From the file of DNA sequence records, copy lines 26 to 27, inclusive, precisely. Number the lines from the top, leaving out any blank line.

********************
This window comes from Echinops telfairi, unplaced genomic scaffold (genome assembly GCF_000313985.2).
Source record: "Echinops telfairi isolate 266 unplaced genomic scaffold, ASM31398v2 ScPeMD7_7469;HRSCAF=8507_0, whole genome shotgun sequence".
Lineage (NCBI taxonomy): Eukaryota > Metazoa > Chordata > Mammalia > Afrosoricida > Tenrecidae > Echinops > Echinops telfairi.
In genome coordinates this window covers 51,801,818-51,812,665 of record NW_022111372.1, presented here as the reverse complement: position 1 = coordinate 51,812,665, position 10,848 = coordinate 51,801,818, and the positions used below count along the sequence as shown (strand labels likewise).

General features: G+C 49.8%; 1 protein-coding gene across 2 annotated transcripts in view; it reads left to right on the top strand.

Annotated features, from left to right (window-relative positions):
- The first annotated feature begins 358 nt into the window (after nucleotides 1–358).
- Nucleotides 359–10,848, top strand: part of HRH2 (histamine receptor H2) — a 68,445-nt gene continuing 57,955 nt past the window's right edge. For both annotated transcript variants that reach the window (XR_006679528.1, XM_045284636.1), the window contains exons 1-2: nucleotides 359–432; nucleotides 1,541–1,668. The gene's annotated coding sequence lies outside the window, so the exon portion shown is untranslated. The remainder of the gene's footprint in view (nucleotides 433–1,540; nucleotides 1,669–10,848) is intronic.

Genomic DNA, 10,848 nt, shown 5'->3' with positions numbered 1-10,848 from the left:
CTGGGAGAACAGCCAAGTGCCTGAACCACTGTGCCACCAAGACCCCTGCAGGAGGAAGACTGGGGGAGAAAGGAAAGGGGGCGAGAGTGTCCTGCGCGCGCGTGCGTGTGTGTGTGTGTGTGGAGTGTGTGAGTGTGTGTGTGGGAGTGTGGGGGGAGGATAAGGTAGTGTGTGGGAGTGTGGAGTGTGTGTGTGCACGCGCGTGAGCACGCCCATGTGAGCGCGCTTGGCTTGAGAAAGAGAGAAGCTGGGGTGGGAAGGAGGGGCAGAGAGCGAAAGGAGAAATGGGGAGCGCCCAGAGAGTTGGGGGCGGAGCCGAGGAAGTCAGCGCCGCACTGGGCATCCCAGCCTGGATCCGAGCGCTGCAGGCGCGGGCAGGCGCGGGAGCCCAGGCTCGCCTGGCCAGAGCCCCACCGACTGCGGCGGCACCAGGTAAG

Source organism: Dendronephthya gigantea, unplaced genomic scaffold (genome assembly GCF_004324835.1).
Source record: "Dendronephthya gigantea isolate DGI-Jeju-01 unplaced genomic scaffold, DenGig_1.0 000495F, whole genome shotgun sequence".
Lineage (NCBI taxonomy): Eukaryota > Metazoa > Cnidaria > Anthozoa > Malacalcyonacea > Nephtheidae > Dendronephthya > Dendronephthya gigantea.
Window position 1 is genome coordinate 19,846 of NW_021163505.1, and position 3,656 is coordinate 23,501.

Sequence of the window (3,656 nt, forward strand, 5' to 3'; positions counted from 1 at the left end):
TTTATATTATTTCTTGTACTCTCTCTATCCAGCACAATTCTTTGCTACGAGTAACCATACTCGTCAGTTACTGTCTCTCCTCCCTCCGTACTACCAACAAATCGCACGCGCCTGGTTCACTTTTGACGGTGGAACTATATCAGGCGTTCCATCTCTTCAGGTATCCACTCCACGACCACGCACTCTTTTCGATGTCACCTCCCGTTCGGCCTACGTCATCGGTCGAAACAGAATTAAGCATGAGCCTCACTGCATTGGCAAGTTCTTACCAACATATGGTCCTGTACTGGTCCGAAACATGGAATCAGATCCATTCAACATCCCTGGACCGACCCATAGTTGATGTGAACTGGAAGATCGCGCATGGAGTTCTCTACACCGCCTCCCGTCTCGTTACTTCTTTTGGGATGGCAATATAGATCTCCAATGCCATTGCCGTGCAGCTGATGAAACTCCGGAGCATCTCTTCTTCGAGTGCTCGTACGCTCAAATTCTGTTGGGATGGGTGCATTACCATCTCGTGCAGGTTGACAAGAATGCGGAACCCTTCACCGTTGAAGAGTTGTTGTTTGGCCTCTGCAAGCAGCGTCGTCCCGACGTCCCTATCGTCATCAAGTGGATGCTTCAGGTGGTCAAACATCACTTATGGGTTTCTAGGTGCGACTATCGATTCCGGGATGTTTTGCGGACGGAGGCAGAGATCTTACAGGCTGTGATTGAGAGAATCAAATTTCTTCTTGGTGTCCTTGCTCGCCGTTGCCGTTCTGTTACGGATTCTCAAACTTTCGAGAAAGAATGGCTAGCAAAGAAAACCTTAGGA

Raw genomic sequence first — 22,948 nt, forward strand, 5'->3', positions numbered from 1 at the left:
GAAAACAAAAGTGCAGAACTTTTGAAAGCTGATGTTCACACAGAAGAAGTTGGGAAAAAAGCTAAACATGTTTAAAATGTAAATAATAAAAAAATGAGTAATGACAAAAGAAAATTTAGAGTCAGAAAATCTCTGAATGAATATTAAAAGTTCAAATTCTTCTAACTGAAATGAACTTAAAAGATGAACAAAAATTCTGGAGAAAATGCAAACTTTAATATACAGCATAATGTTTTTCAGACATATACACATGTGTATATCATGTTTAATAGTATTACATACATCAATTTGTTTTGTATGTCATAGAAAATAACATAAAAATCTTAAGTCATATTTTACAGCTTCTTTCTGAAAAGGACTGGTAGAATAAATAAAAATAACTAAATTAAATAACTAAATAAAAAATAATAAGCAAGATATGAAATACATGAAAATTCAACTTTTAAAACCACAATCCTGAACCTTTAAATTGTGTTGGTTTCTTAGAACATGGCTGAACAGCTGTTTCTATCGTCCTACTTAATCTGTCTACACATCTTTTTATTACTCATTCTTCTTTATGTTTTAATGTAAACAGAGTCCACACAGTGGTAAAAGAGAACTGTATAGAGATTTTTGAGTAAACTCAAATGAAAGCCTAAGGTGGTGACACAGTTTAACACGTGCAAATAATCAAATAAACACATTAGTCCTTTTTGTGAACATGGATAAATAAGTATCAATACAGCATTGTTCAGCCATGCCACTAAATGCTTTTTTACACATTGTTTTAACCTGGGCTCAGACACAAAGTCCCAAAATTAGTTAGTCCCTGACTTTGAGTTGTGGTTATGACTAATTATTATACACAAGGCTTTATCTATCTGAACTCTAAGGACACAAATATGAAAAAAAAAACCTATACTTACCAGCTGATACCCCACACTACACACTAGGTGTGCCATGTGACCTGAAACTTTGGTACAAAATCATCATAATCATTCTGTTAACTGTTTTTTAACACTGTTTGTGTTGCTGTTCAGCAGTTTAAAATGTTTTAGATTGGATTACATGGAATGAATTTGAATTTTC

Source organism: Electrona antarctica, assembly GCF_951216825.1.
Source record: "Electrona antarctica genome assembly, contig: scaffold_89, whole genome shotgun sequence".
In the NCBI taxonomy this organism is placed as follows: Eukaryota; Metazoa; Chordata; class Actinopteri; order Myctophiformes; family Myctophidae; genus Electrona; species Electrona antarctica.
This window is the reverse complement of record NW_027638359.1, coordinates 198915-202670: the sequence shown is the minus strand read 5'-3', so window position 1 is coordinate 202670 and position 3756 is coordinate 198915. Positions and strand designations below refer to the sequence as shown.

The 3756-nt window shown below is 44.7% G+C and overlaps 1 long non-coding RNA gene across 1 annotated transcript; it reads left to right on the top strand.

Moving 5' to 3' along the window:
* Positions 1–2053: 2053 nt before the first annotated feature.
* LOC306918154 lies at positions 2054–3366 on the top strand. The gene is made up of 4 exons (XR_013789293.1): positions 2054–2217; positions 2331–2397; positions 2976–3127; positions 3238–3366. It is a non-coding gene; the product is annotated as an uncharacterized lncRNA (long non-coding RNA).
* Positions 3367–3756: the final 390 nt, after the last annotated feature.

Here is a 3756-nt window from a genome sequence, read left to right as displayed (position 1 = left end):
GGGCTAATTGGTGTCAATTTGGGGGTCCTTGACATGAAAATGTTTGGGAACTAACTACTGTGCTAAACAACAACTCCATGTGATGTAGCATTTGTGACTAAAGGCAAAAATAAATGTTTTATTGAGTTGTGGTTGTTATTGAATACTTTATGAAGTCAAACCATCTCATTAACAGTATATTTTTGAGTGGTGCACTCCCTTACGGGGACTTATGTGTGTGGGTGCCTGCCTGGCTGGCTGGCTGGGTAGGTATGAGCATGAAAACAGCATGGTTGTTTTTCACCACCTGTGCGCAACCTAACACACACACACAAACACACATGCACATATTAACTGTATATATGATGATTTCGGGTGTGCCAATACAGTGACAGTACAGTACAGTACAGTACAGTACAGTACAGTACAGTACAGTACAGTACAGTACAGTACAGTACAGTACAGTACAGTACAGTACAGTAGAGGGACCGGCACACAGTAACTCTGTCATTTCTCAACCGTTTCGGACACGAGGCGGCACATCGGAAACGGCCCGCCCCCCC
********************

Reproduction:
* LOC306918154 lies at positions 2054–3366 on the top strand. The gene is made up of 4 exons (XR_013789293.1): positions 2054–2217; positions 2331–2397; positions 2976–3127; positions 3238–3366. It is a non-coding gene; the product is annotated as an uncharacterized lncRNA (long non-coding RNA).
* Positions 3367–3756: the final 390 nt, after the last annotated feature.